John Ratcliffe could go from small town mayor to Trump's intelligence czar

President Trump announced Sunday that he had selected Texas Republican congressman John Ratcliffe to replace Dan Coats as Director of National Intelligence when the latter steps down from the post next month.

That sets up what looks to be a brutal confirmation battle, with Democratic critics already arguing that the president choose Ratcliffe less for his experience and more for his loyalty to the White House.

The 53-year-old Ratcliffe,  who spent eight years as the mayor of the small town of Heath, has been a fierce defender of Trump’s policies and agenda, becoming one of the most vocal critics of former Special Counsel Robert Mueller’s investigation into Russian interference in the 2016 election and any collusion with the Trump campaign.

The congressman made headlines last week when he grilled Mueller during a hearing on Capitol Hill.

"You wrote 180 pages about decisions that weren’t reached, about potential crimes that weren’t charged or decided," Ratcliffe said to Mueller. "Respectfully, by doing that, you managed to violate every principle and the most sacred of traditions about prosecutors."

He added: "It was not the special counsel’s job to conclusively determine Donald Trump’s innocence or to exonerate him because the bedrock principle of our justice system is a presumption of innocence.”


Ratcliffe has also argued that the administration of former President Barack Obama committed crimes in connection with events that preceded the start of the Mueller investigation and has lobbied for an investigation into the matter.

"I'm not going to accuse any specific person of any specific crime," Ratcliffe said on Fox News' “Sunday Morning Futures.” "I just want there to be a fair process to get there. What I do know, as a former federal prosecutor, is, it does appear that there were crimes committed during the Obama administration."

The Texas lawmaker has also sided with Trump when it comes to immigration, voting in January against the appropriations bill to end a government shutdown because it did not include all the funding for the president’s proposed border wall.

Before joining the House in 2015, Ratcliffe served as the mayor of Heath– a town of about 9,000 people – for eight years, and lives there with his wife and two daughters. He has also worked as a U.S. Attorney and federal terrorism prosecutor, and was an aide to Sen. Mitt Romney, R-Utah, during his 2012 presidential campaign.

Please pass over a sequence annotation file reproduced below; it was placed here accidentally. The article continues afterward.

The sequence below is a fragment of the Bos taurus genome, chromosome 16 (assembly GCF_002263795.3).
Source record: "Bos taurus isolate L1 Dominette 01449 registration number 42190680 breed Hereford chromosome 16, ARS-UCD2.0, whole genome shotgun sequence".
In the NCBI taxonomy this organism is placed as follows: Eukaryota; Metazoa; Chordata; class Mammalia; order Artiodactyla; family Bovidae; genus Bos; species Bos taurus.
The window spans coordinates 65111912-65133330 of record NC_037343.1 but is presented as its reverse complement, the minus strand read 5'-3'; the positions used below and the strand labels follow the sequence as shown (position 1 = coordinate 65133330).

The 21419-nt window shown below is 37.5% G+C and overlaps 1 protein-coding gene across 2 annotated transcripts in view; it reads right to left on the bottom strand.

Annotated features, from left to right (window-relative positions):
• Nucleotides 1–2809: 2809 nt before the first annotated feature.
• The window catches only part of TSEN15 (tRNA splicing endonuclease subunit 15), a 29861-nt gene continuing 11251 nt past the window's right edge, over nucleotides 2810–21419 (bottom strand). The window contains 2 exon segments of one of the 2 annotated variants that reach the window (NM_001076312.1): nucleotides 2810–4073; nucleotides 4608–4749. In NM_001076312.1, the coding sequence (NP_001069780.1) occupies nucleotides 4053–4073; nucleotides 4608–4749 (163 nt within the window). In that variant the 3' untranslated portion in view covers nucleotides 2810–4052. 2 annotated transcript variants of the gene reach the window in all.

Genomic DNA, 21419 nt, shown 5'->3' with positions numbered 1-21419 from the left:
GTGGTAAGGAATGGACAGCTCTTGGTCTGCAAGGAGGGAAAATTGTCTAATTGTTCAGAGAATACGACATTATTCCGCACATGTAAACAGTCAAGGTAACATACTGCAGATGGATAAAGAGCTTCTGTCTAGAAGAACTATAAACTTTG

In the House, Ratcliffe has served on the Intelligence, Homeland Security, Judiciary and Ethics Committees. In 2016, the Heritage Foundation ranked Ratcliffe as the most conservative Texas legislator in Congress and second-most conservative legislator in the country.

While Ratcliffe’s loyalty and alignment with Trump are not in question, his confirmation before the Senate is still very much up in the air as Democrats question his credentials to oversee one of the most important and sensitive arenas in the U.S. government, and one that has traditionally been seen as non-partisan.


"It's clear that Rep. Ratcliffe was selected because he exhibited blind loyalty to President Trump with his demagogic questioning of former Special Counsel Robert Mueller," Senate Minority Leader Chuck Schumer, D-N.Y., said in a statement. "If Senate Republicans elevate such a partisan player to a position that requires intelligence expertise and non-partisanship, it would be a big mistake."

Sen. Gary Peters, D-Mich., echoed his Democratic colleague, telling CNN that he’s “not sure [Ratcliffe’s] qualified for the job.”

“The president doesn't want people to challenge him, and when you think about an intelligence director, you want independent advice,” Peters added. “You want to have the best available intelligence to make decisions that are based on facts and reality. That is not something our current president wants.”

Most Republicans have yet to show their hands when it comes to how they will vote on Ratcliffe’s confirmation, with many issuing statements praising the work of Coats while failing to mention Ratcliffe at all.


Senate Majority Leader Mitch McConnell praised Coats in a statement, calling him “a man who took such a deliberate, thoughtful, and unbiased approach.”

“This was especially true during a time of growing international tension. Under Director Coats’ leadership, our agencies have gotten a better handle on the malign behavior of Russia, China, and other adversaries such as Iran and North Korea,” McConnell added. “Director Coats pushed for greater coordination in how the community approaches some of its hardest, most sensitive collection targets.”

Sen. Susan Collins, R-Maine, who has a history of criticizing President Trump, also gave no hint of of her thoughts on Ratcliffe. In a tweet, Collins only praised Coats as “one of the finest public servants I have ever known.”

She added: “He led the intelligence community with integrity and skill, and his departure is a huge loss to our country."